I think we can all identify.
I think we can all identify.
“It is finished.”
To understand the importance of these three, simple words, you must first understand their context.
The context is Jesus’ perfect life, led for us. The events of Holy Week culminating with the most selfless act in the history of mankind. The brutality and shame of Calvary. The grim sight of the cross. All of this, led us and Him to these three words. The three words that would display love, grace, mercy, and our future.
Those words speak volumes. His resurrection was the exclamation point. The victory dance. The ultimate celebration.
Those words tell us that there is nothing more that needs to be done. He has done it all for us. It truly is finished. His redemptive work is complete, nothing that we do will earn His favor.
We are completely His, bought by His own blood.
Many of our Lutheran schools have resumed classes this week after Christmas break. For many, it was a well-deserved and well-needed break from the rigor of school. It also served as a time for us to reflect on the birth of our Savior, and the life that he was about to live for our sake that would culminate with those words, “It is finished.”
The second half of the school year will be filled with challenges, blessings, disagreements, and struggles that we cannot even imagine. We live in a sinful world, and we will all have our failures.
When we have those failures, it is then we realize the power of Jesus’ statement on the cross. It is then we understand the full scope of His love for us. it is then we humbly fall at the foot of the cross, and realize that all we have is because of Him.
We have His treasured little ones in our presence every day of the week. We have the opportunity to bring them up in the pages of God’s Word. We have the fortune to proclaim to them every day, “It is finished!”
Look at the second half of this school year as an opportunity, an opportunity to share that pure Gospel message that is the completion of Calvary. The knowledge that by grace alone, by faith alone we are saved.
It is finished! Go forward this school year with the dedication, peace, and knowledge that is found only in Him.
A Little Encouragement Goes A Long Way
The first day of school is quickly approaching all across the United States. Perhaps a little bit of panic is setting in? Excitement? Celebration? Hopefully, not dread.
The first day of school is always one of my favorite days of the entire year. Everyone has a renewed sense of purpose and vigor. Ideas are flowing. Minds are ready. In many ways, it is like that first day of spring up north. After a long, cold, and dreary winter it is time for the rejuvenation and life that spring brings.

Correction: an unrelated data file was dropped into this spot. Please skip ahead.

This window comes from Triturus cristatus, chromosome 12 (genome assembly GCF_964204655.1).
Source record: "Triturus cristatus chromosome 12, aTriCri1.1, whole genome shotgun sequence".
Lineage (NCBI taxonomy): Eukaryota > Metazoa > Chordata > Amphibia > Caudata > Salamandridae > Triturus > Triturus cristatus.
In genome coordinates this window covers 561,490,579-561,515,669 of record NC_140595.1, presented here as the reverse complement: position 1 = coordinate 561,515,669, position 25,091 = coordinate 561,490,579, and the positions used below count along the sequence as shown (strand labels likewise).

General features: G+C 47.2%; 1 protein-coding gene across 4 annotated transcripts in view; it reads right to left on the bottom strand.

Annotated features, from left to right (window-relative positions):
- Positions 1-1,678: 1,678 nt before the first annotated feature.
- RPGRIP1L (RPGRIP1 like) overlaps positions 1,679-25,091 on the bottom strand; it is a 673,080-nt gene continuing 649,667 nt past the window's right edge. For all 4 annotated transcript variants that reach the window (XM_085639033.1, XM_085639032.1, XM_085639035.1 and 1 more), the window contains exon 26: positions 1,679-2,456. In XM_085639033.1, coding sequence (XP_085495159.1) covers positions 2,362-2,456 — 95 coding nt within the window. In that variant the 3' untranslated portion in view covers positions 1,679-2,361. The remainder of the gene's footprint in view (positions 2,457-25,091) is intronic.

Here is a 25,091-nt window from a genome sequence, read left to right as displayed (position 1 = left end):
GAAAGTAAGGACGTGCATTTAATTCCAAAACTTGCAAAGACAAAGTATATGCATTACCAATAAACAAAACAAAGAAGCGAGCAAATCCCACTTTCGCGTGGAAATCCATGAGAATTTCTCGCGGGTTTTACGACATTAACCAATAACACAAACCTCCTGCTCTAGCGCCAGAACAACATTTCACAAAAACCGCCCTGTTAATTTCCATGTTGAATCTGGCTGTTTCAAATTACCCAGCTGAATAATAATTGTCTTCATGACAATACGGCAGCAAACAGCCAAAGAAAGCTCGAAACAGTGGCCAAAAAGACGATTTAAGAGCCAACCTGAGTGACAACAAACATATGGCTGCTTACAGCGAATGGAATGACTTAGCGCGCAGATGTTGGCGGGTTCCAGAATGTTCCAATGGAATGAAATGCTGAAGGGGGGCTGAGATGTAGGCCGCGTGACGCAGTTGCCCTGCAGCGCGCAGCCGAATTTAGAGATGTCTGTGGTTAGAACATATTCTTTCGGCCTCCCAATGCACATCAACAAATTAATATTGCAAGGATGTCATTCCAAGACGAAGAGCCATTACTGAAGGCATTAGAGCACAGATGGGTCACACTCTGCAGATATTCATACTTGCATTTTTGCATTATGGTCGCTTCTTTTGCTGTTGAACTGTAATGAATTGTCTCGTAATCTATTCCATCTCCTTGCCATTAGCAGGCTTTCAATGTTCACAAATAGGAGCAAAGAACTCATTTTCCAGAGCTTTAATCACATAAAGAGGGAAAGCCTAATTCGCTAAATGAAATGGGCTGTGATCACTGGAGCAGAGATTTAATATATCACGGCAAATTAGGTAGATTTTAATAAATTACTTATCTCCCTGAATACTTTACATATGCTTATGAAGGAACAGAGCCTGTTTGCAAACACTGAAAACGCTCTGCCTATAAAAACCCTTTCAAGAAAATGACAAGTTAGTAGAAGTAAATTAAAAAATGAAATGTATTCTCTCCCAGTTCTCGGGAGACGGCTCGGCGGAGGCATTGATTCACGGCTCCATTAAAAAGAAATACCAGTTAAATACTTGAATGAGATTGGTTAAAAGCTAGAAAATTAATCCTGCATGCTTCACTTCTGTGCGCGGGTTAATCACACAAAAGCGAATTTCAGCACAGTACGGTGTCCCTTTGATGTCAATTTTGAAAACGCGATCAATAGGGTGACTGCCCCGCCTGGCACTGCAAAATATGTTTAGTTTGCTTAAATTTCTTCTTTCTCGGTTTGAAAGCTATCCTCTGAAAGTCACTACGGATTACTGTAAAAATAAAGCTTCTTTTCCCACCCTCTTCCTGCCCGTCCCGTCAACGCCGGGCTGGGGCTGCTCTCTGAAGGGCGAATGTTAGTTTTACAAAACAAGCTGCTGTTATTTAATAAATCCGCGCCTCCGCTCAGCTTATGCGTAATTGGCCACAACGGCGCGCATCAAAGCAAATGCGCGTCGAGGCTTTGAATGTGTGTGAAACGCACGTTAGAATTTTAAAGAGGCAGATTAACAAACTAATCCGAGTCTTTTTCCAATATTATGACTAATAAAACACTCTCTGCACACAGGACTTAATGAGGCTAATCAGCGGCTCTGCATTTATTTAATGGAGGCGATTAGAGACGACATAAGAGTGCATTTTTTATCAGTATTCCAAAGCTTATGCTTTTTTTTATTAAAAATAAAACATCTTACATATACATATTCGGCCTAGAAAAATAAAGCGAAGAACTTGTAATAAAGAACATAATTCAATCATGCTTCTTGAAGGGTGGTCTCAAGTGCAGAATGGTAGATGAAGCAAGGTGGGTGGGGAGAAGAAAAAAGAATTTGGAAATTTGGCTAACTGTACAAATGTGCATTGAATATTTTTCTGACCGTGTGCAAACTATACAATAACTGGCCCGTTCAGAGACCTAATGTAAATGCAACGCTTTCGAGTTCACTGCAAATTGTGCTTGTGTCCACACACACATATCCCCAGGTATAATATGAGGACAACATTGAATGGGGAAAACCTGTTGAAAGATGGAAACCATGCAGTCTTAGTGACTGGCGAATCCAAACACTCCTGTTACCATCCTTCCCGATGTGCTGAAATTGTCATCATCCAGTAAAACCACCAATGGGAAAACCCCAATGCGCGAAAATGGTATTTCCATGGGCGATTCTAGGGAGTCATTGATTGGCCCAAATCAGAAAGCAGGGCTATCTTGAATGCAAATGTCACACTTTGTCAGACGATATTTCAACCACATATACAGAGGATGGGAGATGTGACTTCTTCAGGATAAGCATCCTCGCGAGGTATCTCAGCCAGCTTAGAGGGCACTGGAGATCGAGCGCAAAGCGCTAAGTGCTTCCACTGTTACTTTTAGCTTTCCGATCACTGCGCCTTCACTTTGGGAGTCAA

Encouragement is needed throughout the entire school year. Encouragement is needed on that first day, that 50th day, and on that last day.
Let me tell you a little story about the power of encouragement. I was never a star student. I worked hard, but not a lot clicked for me. I often struggled through math, writing, and literature class in high school and college. My favorite subjects have always been history and science. While at MLC, I took Professor Theodore Hartwig as much as I possibly could for my history electives. While many considered him a challenging professor who had very high expectations, I loved learning from him. I struggled in some of his classes, all of the reading and studying was, at times, very demanding.
The last class I took with Professor Hartwig was on the life of Martin Luther. At the end of the class we had to complete a 20-30 page paper/timeline on Luther’s life. Up and to that point, I had never worked on anything with that much focus in my life. Day and night, for weeks, I worked on that paper. Even though I had spent class after class with B’s and C’s, I did not want to disappoint him.
Professor Hartwig gave me an “A” on that project. However, that is not why I am telling you this story.
I was going to lunch the next day and Professor Hartwig stopped me in the hallway. He took me aside and told me that was the best work he had ever seen me complete. It meant the world to me and my future work.
It begs the question though, why did it mean so much?
*It was sincere.
I appreciated it because I knew he meant it.
*It was specific.
He could’ve just said, “great job on that paper.” But he didn’t, he made it specific and made it personal.
*You had to earn it.
He was not the type of professor who just threw around praise. You had to earn his praise, which made it all the more meaningful.
Professor Hartwig cared about the students he had. Believe me, I blew many of his quizzes and tests. He would lovingly call you out and get you back on track. That is what a great teacher does really well.
Professor Hartwig didn’t just teach me history. He taught me how to be a teacher. He taught me how to be a better worker. He, in a major way, gave me a life-long example of how to encourage others.
The student who receives the least amount of encouragement and praise in your classroom is probably the student who needs it the most. Who are you going to encourage your first day of school? More importantly, how are you going to encourage them?